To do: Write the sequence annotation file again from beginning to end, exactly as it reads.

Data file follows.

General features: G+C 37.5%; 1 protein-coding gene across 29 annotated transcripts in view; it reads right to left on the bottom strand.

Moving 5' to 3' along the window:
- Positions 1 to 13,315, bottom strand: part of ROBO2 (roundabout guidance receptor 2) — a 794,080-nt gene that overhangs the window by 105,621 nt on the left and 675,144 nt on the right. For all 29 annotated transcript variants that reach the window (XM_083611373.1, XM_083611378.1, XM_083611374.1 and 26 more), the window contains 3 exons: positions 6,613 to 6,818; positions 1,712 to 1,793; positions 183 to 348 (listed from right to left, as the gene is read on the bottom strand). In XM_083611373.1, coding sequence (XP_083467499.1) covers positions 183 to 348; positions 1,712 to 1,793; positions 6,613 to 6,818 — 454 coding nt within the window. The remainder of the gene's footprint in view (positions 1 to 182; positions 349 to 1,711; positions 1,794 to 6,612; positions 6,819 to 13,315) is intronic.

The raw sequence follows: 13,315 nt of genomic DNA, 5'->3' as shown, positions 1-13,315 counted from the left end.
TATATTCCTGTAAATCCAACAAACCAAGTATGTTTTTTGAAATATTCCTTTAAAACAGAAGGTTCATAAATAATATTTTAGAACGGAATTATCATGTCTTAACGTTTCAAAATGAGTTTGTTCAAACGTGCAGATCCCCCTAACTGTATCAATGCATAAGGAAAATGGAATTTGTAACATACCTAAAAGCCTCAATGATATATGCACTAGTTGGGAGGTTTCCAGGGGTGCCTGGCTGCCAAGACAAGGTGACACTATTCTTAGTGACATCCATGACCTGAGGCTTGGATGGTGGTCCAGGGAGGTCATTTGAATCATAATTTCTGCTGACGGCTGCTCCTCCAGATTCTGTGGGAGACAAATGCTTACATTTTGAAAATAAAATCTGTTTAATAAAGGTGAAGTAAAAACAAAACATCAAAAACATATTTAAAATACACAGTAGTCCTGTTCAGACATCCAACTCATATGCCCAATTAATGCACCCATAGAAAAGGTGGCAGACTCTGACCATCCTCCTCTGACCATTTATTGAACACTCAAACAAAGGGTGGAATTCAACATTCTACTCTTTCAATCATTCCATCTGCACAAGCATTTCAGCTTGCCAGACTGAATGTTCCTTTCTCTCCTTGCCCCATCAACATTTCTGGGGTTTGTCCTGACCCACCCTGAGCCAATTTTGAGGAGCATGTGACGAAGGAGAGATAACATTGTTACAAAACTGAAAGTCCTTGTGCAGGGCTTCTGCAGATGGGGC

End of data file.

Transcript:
General features: G+C 37.5%; 1 protein-coding gene across 29 annotated transcripts in view; it reads right to left on the bottom strand.

Moving 5' to 3' along the window:
- Positions 1 to 13,315, bottom strand: part of ROBO2 (roundabout guidance receptor 2) — a 794,080-nt gene that overhangs the window by 105,621 nt on the left and 675,144 nt on the right. For all 29 annotated transcript variants that reach the window (XM_083611373.1, XM_083611378.1, XM_083611374.1 and 26 more), the window contains 3 exons: positions 6,613 to 6,818; positions 1,712 to 1,793; positions 183 to 348 (listed from right to left, as the gene is read on the bottom strand). In XM_083611373.1, coding sequence (XP_083467499.1) covers positions 183 to 348; positions 1,712 to 1,793; positions 6,613 to 6,818 — 454 coding nt within the window. The remainder of the gene's footprint in view (positions 1 to 182; positions 349 to 1,711; positions 1,794 to 6,612; positions 6,819 to 13,315) is intronic.

The raw sequence follows: 13,315 nt of genomic DNA, 5'->3' as shown, positions 1-13,315 counted from the left end.
TATATTCCTGTAAATCCAACAAACCAAGTATGTTTTTTGAAATATTCCTTTAAAACAGAAGGTTCATAAATAATATTTTAGAACGGAATTATCATGTCTTAACGTTTCAAAATGAGTTTGTTCAAACGTGCAGATCCCCCTAACTGTATCAATGCATAAGGAAAATGGAATTTGTAACATACCTAAAAGCCTCAATGATATATGCACTAGTTGGGAGGTTTCCAGGGGTGCCTGGCTGCCAAGACAAGGTGACACTATTCTTAGTGACATCCATGACCTGAGGCTTGGATGGTGGTCCAGGGAGGTCATTTGAATCATAATTTCTGCTGACGGCTGCTCCTCCAGATTCTGTGGGAGACAAATGCTTACATTTTGAAAATAAAATCTGTTTAATAAAGGTGAAGTAAAAACAAAACATCAAAAACATATTTAAAATACACAGTAGTCCTGTTCAGACATCCAACTCATATGCCCAATTAATGCACCCATAGAAAAGGTGGCAGACTCTGACCATCCTCCTCTGACCATTTATTGAACACTCAAACAAAGGGTGGAATTCAACATTCTACTCTTTCAATCATTCCATCTGCACAAGCATTTCAGCTTGCCAGACTGAATGTTCCTTTCTCTCCTTGCCCCATCAACATTTCTGGGGTTTGTCCTGACCCACCCTGAGCCAATTTTGAGGAGCATGTGACGAAGGAGAGATAACATTGTTACAAAACTGAAAGTCCTTGTGCAGGGCTTCTGCAGATGGGGC